The road to becoming the first undisputed world heavyweight champion since 2000 is clear once again.
Oleksandr Usyk has the WBA, WBO, IBF and IBO belts. Tyson Fury, for the time being at least, has the WBC title.
And they both want to fight each other.
“Hey, Tyson,” Usyk said after winning his rematch with Anthony Joshua on a split decision in Saudi Arabia on Saturday. “Back in ring, please, back in ring.”
Fury, after all, says he is retired, although that stance is being widely greeted with skepticism.
Indeed, after the Usyk-Joshya rematch, Fury said in a video he would be willing to take on Usyk.
For the right price.
“England has been relieved of its belts, yet again, as usual, but there is a remedy and a solution that I can suggest,” Fury said in the video published by boxing media company iFL TV. “If you want those belts back, then send in the Gypsy barbarian of England. Come on. Send me in.
“But it’s not going to be cheap. If you want the best, then you’ve got to pay. It’s going to be very expensive. So get your checkbook out.”
Fury hasn’t fought since knocking out Dillian Whyte at Wembley Stadium in April, after which he said he was retiring as “the best heavyweight there has ever been” because he had given his word to his wife, Paris.
Since then, he has said he’d be returning to boxing in order to set up a fight against Derek Chisora, a fellow Briton whom he beat twice early in his career.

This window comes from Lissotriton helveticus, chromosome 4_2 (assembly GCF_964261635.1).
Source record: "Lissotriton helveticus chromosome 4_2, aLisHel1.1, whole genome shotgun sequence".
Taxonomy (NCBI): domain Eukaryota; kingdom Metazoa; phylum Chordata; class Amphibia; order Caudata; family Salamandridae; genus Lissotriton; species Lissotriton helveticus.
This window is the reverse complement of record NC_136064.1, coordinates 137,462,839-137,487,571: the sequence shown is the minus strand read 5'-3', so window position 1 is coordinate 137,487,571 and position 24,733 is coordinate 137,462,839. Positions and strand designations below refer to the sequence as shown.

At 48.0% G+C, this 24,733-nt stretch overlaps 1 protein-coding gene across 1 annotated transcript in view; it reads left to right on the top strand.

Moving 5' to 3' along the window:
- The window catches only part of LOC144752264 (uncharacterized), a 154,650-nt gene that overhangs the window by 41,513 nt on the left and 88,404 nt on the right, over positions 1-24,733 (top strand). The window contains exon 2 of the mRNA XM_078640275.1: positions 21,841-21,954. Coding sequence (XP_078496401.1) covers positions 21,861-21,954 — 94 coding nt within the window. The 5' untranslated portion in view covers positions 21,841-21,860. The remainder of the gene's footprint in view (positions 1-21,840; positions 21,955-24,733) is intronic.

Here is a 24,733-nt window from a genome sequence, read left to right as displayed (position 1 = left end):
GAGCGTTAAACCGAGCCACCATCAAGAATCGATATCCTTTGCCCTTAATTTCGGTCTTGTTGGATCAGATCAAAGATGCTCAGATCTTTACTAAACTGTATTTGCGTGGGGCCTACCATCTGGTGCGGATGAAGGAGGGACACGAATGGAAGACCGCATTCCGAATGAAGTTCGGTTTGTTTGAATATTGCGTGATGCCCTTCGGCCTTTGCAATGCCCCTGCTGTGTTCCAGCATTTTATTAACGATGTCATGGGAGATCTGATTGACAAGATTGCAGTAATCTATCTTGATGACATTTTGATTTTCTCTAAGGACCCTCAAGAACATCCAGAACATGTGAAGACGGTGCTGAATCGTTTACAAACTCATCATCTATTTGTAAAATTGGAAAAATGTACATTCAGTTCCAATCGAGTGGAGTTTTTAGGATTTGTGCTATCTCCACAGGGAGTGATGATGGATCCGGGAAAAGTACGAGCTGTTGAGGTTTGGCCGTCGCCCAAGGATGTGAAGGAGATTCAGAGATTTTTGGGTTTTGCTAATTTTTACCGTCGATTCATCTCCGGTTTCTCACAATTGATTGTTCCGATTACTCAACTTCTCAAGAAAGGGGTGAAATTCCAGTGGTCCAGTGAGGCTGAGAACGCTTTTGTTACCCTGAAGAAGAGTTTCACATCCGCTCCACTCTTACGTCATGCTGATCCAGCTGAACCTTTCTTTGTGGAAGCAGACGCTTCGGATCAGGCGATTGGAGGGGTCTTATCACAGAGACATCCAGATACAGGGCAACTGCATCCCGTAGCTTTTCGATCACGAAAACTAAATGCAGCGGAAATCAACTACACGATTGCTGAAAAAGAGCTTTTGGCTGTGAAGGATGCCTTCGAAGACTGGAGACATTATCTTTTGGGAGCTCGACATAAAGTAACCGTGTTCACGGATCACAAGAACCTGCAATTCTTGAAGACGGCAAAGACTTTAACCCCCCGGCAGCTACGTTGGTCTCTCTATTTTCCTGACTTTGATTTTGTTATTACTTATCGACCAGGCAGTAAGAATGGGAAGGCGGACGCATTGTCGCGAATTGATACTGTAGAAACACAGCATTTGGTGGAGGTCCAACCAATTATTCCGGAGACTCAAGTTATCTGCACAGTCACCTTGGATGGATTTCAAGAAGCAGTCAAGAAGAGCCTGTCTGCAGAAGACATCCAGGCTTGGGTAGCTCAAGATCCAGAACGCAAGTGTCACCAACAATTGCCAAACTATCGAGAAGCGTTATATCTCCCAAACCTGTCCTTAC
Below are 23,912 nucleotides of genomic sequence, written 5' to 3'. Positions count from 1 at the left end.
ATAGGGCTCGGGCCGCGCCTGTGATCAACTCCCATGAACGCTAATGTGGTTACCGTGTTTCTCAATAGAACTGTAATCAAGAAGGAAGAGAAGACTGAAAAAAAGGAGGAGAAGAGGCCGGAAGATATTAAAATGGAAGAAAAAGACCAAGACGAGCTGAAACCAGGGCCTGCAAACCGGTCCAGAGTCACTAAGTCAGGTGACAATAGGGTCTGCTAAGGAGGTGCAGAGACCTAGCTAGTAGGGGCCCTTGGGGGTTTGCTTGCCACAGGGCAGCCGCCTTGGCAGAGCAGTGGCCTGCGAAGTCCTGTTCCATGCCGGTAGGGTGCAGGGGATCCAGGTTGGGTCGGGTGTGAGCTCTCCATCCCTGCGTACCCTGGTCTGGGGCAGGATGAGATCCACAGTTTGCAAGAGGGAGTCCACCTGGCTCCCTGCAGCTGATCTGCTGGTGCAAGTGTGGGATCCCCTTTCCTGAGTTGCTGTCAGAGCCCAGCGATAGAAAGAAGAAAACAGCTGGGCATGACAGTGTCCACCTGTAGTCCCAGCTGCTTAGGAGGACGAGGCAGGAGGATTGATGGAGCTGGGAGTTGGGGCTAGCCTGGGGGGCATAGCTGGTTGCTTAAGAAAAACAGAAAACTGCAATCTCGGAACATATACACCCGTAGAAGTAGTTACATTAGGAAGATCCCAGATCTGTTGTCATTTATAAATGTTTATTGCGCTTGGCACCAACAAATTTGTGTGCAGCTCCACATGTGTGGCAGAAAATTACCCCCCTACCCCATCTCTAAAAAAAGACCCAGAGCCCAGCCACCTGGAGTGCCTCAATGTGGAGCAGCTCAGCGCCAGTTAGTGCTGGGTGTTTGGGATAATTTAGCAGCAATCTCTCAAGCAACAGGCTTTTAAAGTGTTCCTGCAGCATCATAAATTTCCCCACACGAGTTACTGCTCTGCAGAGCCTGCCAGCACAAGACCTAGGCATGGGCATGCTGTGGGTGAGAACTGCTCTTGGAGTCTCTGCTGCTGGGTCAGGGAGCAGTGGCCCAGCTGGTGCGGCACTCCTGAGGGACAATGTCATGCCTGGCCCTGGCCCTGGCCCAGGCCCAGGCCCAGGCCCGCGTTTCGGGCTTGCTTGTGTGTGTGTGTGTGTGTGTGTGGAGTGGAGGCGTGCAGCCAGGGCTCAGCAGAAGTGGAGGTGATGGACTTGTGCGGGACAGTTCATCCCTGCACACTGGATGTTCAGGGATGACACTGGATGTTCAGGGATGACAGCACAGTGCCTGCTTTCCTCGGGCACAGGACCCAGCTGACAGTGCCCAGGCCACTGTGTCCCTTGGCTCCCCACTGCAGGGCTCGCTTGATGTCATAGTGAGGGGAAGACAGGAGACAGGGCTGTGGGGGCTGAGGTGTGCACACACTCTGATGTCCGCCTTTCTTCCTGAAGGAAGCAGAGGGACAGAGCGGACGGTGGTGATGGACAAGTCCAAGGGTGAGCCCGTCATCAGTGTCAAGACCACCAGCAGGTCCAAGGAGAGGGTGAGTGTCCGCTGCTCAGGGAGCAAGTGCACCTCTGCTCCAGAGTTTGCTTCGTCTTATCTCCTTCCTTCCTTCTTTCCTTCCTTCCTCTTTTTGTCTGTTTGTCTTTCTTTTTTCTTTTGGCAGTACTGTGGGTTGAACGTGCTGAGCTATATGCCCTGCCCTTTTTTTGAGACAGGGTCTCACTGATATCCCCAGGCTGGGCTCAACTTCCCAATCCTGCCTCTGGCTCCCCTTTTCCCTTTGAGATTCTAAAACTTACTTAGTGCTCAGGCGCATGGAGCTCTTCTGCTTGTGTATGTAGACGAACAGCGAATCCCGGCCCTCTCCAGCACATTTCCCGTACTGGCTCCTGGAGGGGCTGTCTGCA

Three days later, he said he had had a change of heart and had decided to “walk away.”
It’s clear Fury could be tempted back into the ring and what better fight to return to than for the opportunity to be the first undisputed heavyweight champion since Lennox Lewis, who held all the belts from 1999-2000 before being stripped of the WBA title.
Usyk-Fury would be one of the biggest fights in a generation, with the added intrigue that both boxers are undefeated. Usyk was also undisputed cruiserweight champion from 2018-19.
As for Joshua, for so long the box-office name in the heavyweight division, he is on the outside looking in after falling to back-to-back losses to Usyk to add to his defeat to Andy Ruiz Jr. in 2019.
That’s three losses in five fights, piercing the aura of a British boxer who sold out big stadiums and was once regarded as a knockout machine.
Dismissing talk of retirement, the 32-year-old Joshua said he plans to return to the ring in December and work his way back up to being a three-time champion. That would mean toiling away for now in the division’s second tier, with the likes of Dillian Whyte and Deontay Wilder potential opponents if he chooses to first see off some less dangerous fighters.
“I spoke to Eddie,” Joshua said, referring to his promoter, Eddie Hearn, “and asked him if it’s possible to get out in November because momentum is important in boxing. Eddie said December.
“If it’s about who I fight, it’s come one, come all. Whoever wants it can get it, I don’t mind.”
Joshua recently signed a long-term deal with DAZN, worth a reported $100 million, for the platform to show his next fights.
“We want to see AJ active,” Hearn said. “There have been too many gaps between fights.
“I would like to see him get back to enjoying himself, get back to the pressures of working his way back up to the championship belt. Now he will actually really start to enjoy himself.”
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